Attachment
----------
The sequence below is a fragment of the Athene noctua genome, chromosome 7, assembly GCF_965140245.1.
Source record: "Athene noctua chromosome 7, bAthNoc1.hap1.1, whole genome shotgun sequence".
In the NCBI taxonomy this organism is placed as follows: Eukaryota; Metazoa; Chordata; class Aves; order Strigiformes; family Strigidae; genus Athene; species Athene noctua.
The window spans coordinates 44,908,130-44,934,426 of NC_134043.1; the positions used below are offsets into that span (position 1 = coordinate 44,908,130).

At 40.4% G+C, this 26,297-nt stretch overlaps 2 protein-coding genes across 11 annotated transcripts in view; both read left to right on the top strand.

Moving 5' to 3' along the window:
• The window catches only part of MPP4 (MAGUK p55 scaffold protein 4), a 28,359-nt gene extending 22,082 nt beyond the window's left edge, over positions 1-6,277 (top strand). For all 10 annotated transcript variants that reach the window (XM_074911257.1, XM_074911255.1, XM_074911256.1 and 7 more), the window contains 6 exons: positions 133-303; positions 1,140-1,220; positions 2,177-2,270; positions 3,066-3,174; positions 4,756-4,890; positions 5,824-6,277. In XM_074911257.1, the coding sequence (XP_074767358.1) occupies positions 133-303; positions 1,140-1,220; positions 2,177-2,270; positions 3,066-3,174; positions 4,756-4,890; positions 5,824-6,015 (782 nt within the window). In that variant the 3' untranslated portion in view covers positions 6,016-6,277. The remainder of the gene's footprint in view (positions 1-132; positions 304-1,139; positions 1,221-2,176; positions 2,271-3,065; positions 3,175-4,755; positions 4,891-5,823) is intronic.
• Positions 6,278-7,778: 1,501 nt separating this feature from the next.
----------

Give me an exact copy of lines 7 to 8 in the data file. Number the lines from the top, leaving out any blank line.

• The window catches only part of MPP4 (MAGUK p55 scaffold protein 4), a 28,359-nt gene extending 22,082 nt beyond the window's left edge, over positions 1-6,277 (top strand). For all 10 annotated transcript variants that reach the window (XM_074911257.1, XM_074911255.1, XM_074911256.1 and 7 more), the window contains 6 exons: positions 133-303; positions 1,140-1,220; positions 2,177-2,270; positions 3,066-3,174; positions 4,756-4,890; positions 5,824-6,277. In XM_074911257.1, the coding sequence (XP_074767358.1) occupies positions 133-303; positions 1,140-1,220; positions 2,177-2,270; positions 3,066-3,174; positions 4,756-4,890; positions 5,824-6,015 (782 nt within the window). In that variant the 3' untranslated portion in view covers positions 6,016-6,277. The remainder of the gene's footprint in view (positions 1-132; positions 304-1,139; positions 1,221-2,176; positions 2,271-3,065; positions 3,175-4,755; positions 4,891-5,823) is intronic.
• Positions 6,278-7,778: 1,501 nt separating this feature from the next.